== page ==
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Dreamers short film review


Directed by #MariaJuranic

Short Film Review by Jack Bottomley



Watching director #MariaJuranic’s short film Dreamers was not only an expressive experience but quite an enlightening one. Coming from the viewpoint of someone across the pond, I had no idea about some of the workings of the American systems for immigration and people caught up in this struggle to simply exist in the States. Especially in the midst of one of the most heated and fiercely divisive administrations in history. As such, this film was rather timely, and done in a way that may strike some as odd, but which feels strangely right in a time where expression and voice is so important.

The film sees a young woman struggle through an overfacingly broken system of DACA (Deferred Action on Childhood Arrivals) documentation, as she tries to get her papers approved. The title alone suggests a very personal take on the frustrating and fearful experiences many face in pursuing this course, especially in the controversial modern day.

In 2012 Obama would issue this DACA order, after the Development, Relief and Education for Alien Minors (DREAM) did not pass in congress. But in 2017 President Trump sought to end this program (which aimed to protect undocumented immigrants from deportation, people that arrived at a very young age, and in ways out of their control). These affected young people were named 'DREAMers'.

This background is important to being able to read into the strong message of this effectively choreographed (by #LisaBerman) and performed display of feeling and life through dance. Though not essential! As I say, I knew very little of any of this, but was able to ascertain from the film itself, the message being delivered here. In fact the film’s closing statement highlights the alarming stakes of this issue, stating what so many young people in America face and in the wake of this week’s election, Dreamers plants its feet down at a most vital and worrying time.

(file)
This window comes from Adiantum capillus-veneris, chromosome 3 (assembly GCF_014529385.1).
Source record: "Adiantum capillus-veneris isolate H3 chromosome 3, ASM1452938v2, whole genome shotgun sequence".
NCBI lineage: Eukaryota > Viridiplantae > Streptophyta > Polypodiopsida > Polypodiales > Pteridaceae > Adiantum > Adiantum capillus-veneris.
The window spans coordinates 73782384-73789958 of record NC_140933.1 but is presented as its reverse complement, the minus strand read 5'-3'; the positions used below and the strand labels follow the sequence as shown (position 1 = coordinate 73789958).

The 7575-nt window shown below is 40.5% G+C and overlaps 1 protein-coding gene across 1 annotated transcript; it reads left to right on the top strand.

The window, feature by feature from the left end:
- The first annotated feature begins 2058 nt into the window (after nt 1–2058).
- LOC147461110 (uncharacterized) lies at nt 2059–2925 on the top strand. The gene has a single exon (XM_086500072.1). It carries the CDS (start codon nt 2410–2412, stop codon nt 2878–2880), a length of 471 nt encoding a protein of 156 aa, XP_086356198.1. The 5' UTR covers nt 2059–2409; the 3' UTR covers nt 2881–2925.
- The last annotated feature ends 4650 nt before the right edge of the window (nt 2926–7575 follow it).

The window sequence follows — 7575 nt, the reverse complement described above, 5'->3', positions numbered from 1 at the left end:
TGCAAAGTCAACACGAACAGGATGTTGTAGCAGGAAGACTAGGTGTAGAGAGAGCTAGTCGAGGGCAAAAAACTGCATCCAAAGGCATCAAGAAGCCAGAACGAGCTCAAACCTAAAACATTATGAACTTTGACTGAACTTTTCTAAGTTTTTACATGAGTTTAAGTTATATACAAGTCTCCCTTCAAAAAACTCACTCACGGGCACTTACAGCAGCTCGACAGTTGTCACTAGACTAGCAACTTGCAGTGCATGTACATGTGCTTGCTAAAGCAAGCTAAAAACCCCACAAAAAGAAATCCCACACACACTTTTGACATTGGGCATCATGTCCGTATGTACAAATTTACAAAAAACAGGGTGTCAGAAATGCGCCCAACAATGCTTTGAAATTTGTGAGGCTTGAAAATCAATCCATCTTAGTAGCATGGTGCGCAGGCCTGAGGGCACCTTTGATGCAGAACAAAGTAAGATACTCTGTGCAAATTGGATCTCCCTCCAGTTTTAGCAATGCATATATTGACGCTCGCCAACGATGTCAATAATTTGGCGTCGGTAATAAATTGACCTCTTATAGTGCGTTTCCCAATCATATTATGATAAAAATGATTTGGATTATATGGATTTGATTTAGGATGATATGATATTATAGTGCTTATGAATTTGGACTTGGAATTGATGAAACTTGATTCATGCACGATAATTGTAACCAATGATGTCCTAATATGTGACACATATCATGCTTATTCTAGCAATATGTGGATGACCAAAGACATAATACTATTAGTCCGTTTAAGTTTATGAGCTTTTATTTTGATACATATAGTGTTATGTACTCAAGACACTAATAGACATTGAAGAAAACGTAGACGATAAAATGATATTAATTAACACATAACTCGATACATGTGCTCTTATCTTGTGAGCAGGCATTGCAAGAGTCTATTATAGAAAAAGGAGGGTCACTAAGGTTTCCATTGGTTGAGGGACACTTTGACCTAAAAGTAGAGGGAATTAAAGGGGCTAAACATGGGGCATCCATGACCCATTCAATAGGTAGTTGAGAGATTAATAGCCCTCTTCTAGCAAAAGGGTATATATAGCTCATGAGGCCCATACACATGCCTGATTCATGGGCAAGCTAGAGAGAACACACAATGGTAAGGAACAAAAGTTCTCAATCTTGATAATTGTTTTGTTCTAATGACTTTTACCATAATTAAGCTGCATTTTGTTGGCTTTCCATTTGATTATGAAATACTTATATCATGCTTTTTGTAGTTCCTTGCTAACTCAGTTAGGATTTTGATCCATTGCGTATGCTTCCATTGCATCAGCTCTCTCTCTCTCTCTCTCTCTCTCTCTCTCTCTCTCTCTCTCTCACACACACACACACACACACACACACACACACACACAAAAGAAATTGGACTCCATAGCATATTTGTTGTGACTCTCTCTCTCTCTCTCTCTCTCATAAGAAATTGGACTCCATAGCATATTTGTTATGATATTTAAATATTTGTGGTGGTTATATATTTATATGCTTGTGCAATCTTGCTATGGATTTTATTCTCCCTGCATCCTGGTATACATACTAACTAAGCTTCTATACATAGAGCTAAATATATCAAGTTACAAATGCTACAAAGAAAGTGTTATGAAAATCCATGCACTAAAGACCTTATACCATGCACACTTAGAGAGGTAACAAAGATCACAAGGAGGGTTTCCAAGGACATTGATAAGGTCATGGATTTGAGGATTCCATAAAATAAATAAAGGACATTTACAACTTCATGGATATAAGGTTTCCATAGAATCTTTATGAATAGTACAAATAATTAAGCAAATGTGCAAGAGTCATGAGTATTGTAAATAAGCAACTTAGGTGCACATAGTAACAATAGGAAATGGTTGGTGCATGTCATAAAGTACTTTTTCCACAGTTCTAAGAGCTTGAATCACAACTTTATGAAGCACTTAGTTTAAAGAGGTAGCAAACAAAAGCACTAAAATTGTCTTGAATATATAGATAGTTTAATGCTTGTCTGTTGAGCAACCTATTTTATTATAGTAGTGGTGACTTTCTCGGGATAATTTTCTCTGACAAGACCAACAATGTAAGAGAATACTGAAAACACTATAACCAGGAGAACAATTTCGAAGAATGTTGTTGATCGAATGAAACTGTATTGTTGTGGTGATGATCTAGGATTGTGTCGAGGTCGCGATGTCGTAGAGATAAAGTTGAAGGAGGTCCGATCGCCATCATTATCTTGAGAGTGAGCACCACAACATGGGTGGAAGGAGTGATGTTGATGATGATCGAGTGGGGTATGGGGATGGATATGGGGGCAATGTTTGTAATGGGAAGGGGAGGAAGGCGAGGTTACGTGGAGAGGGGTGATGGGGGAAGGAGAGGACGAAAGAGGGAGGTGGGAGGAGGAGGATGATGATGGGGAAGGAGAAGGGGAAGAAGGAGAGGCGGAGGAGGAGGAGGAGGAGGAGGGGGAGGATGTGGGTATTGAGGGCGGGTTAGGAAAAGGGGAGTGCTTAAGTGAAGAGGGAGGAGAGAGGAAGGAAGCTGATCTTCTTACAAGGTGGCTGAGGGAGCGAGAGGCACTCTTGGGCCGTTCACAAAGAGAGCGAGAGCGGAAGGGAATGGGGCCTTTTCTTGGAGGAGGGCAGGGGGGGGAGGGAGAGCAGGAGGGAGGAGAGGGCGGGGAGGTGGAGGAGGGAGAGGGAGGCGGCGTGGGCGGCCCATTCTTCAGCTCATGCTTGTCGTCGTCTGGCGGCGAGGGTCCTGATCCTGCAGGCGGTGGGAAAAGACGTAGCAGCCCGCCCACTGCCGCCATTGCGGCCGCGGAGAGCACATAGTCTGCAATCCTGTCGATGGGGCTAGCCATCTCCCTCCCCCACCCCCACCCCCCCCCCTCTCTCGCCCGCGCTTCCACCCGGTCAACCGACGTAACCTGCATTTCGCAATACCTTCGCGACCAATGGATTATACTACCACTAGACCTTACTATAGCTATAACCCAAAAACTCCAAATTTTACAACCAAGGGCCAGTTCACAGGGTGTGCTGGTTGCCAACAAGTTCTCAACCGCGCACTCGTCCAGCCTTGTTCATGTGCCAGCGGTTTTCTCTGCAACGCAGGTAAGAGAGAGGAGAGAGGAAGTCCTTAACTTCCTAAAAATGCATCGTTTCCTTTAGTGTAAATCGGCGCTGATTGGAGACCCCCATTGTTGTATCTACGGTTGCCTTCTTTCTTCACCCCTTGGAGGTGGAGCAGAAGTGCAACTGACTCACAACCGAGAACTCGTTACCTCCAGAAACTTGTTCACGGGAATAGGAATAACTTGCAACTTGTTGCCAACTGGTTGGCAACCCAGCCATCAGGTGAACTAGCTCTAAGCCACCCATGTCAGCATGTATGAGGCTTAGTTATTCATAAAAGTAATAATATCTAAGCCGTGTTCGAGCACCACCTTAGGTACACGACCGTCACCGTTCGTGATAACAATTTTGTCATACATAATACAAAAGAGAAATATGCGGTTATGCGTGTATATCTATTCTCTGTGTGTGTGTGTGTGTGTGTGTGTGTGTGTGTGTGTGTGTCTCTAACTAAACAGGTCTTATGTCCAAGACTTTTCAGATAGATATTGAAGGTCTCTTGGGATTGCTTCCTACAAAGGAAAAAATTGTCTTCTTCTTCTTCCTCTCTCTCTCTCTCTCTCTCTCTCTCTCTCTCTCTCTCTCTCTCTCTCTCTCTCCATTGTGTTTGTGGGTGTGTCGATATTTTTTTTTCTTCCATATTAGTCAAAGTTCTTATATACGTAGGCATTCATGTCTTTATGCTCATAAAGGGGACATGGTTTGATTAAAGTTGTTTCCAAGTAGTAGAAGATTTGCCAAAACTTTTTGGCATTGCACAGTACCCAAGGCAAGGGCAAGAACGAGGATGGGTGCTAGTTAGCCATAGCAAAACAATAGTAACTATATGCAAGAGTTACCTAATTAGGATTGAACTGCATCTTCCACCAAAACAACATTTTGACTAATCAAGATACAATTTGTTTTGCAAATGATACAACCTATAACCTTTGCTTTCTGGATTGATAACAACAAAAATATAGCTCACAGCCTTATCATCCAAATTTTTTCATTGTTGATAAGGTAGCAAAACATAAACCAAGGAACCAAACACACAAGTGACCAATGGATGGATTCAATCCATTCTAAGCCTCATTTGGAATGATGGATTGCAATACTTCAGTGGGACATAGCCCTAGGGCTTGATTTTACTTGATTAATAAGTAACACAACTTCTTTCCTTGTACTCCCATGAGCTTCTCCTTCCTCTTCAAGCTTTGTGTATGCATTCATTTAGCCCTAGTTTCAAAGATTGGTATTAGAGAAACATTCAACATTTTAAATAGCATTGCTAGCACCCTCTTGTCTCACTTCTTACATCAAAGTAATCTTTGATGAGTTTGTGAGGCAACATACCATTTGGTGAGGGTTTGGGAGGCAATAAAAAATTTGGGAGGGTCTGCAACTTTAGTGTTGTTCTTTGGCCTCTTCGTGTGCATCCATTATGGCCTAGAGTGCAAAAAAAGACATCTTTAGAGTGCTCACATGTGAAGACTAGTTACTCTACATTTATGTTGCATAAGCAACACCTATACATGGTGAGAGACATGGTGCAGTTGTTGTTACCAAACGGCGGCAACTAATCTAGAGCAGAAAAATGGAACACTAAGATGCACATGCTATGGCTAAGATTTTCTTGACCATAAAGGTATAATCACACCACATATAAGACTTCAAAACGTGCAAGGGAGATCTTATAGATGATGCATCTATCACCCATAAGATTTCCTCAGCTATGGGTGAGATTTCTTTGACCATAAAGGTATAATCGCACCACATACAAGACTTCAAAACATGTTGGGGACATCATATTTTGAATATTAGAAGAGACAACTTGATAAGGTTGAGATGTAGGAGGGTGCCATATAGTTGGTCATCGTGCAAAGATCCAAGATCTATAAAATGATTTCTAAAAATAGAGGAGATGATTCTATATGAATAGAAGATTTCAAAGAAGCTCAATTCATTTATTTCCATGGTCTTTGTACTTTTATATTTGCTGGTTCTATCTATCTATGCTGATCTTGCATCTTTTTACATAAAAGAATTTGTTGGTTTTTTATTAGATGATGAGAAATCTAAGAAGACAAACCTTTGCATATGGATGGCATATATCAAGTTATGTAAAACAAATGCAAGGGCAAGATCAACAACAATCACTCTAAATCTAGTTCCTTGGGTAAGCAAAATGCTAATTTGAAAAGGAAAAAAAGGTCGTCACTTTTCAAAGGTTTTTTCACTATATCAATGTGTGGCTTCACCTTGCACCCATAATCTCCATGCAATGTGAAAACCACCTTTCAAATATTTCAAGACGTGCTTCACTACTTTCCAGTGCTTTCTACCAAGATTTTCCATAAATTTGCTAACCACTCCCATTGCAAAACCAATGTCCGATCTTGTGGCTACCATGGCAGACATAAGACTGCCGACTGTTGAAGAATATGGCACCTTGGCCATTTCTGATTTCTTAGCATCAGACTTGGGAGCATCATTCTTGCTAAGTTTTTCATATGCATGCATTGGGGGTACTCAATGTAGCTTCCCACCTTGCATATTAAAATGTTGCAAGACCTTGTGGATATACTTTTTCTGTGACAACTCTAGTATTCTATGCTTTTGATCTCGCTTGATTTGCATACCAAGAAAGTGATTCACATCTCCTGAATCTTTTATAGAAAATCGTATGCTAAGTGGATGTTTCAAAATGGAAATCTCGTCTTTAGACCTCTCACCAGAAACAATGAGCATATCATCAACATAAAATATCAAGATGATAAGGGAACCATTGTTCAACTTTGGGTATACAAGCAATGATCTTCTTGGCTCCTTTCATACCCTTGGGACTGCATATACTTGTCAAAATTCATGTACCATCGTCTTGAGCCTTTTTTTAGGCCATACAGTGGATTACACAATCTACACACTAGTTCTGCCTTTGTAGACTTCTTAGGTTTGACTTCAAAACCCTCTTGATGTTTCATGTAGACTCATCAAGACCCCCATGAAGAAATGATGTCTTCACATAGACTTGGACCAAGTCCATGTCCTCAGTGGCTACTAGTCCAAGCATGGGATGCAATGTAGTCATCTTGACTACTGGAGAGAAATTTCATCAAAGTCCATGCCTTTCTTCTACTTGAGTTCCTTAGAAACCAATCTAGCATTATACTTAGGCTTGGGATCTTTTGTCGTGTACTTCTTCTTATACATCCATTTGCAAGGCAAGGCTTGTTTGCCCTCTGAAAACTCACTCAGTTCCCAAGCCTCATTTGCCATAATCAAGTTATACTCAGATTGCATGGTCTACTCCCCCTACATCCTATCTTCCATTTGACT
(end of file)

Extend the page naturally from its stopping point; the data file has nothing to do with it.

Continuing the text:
The dancers perform their routine brilliantly, displaying the story through their movement, their pace and their vigour. This is not the approach that will suit all tastes and, it does certainly have an almost educational type quality to it. Though the story being told is really rather simple, albeit complicated by the overwhelming system around it. Director/producer Maria Juranic, alongside producers Lisa Berman and #ThomasBusch know exactly what they want to relay to the audience and you feel yourself, like the lead, submerged by the moving parts of the office, the flying paperwork and the dogmatic and cold system of typewriters and stamps.

#BrandonBoulay’s cinematography, alongside #PaperTiger’s excellent score, work in unison, further placing you in the emotions of the many nameless people, carrying their papers, awaiting approval and security. It is a very aesthetic short film, that is made in a graceful and driven way. And through exciting dance and some nicely edited in (by Juranic and #LaurenJosephine) shots in the fields, you get a well conveyed sense of hope, frustration, confusion and struggle.

The fight goes on but the right to live in peace makes that fight one that is ever important.




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